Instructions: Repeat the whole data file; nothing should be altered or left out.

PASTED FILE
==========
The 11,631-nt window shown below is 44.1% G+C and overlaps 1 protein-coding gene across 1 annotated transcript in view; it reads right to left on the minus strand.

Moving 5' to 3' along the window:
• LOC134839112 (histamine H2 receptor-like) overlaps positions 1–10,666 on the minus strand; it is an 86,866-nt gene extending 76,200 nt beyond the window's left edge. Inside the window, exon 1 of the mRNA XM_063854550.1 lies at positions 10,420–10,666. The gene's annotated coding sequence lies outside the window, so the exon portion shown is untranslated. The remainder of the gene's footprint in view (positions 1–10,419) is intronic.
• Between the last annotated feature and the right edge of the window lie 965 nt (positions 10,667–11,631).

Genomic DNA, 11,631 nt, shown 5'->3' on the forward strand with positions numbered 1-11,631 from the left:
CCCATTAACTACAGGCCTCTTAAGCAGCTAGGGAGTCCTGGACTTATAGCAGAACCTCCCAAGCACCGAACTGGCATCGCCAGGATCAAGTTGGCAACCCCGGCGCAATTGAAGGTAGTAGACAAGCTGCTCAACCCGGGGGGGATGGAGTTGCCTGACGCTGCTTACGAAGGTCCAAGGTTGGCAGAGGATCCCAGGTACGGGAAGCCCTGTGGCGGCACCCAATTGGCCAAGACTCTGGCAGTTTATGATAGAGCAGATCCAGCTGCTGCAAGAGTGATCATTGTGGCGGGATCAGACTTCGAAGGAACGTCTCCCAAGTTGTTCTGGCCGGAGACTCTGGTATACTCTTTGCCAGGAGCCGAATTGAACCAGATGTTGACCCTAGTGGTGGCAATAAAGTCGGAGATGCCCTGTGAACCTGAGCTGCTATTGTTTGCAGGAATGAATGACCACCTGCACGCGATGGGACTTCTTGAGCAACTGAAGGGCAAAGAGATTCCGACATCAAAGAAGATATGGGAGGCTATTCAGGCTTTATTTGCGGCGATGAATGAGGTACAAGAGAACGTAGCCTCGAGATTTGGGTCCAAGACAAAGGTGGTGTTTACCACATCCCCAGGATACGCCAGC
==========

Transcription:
The 11,631-nt window shown below is 44.1% G+C and overlaps 1 protein-coding gene across 1 annotated transcript in view; it reads right to left on the minus strand.

Moving 5' to 3' along the window:
• LOC134839112 (histamine H2 receptor-like) overlaps positions 1–10,666 on the minus strand; it is an 86,866-nt gene extending 76,200 nt beyond the window's left edge. Inside the window, exon 1 of the mRNA XM_063854550.1 lies at positions 10,420–10,666. The gene's annotated coding sequence lies outside the window, so the exon portion shown is untranslated. The remainder of the gene's footprint in view (positions 1–10,419) is intronic.
• Between the last annotated feature and the right edge of the window lie 965 nt (positions 10,667–11,631).

Genomic DNA, 11,631 nt, shown 5'->3' on the forward strand with positions numbered 1-11,631 from the left:
CCCATTAACTACAGGCCTCTTAAGCAGCTAGGGAGTCCTGGACTTATAGCAGAACCTCCCAAGCACCGAACTGGCATCGCCAGGATCAAGTTGGCAACCCCGGCGCAATTGAAGGTAGTAGACAAGCTGCTCAACCCGGGGGGGATGGAGTTGCCTGACGCTGCTTACGAAGGTCCAAGGTTGGCAGAGGATCCCAGGTACGGGAAGCCCTGTGGCGGCACCCAATTGGCCAAGACTCTGGCAGTTTATGATAGAGCAGATCCAGCTGCTGCAAGAGTGATCATTGTGGCGGGATCAGACTTCGAAGGAACGTCTCCCAAGTTGTTCTGGCCGGAGACTCTGGTATACTCTTTGCCAGGAGCCGAATTGAACCAGATGTTGACCCTAGTGGTGGCAATAAAGTCGGAGATGCCCTGTGAACCTGAGCTGCTATTGTTTGCAGGAATGAATGACCACCTGCACGCGATGGGACTTCTTGAGCAACTGAAGGGCAAAGAGATTCCGACATCAAAGAAGATATGGGAGGCTATTCAGGCTTTATTTGCGGCGATGAATGAGGTACAAGAGAACGTAGCCTCGAGATTTGGGTCCAAGACAAAGGTGGTGTTTACCACATCCCCAGGATACGCCAGC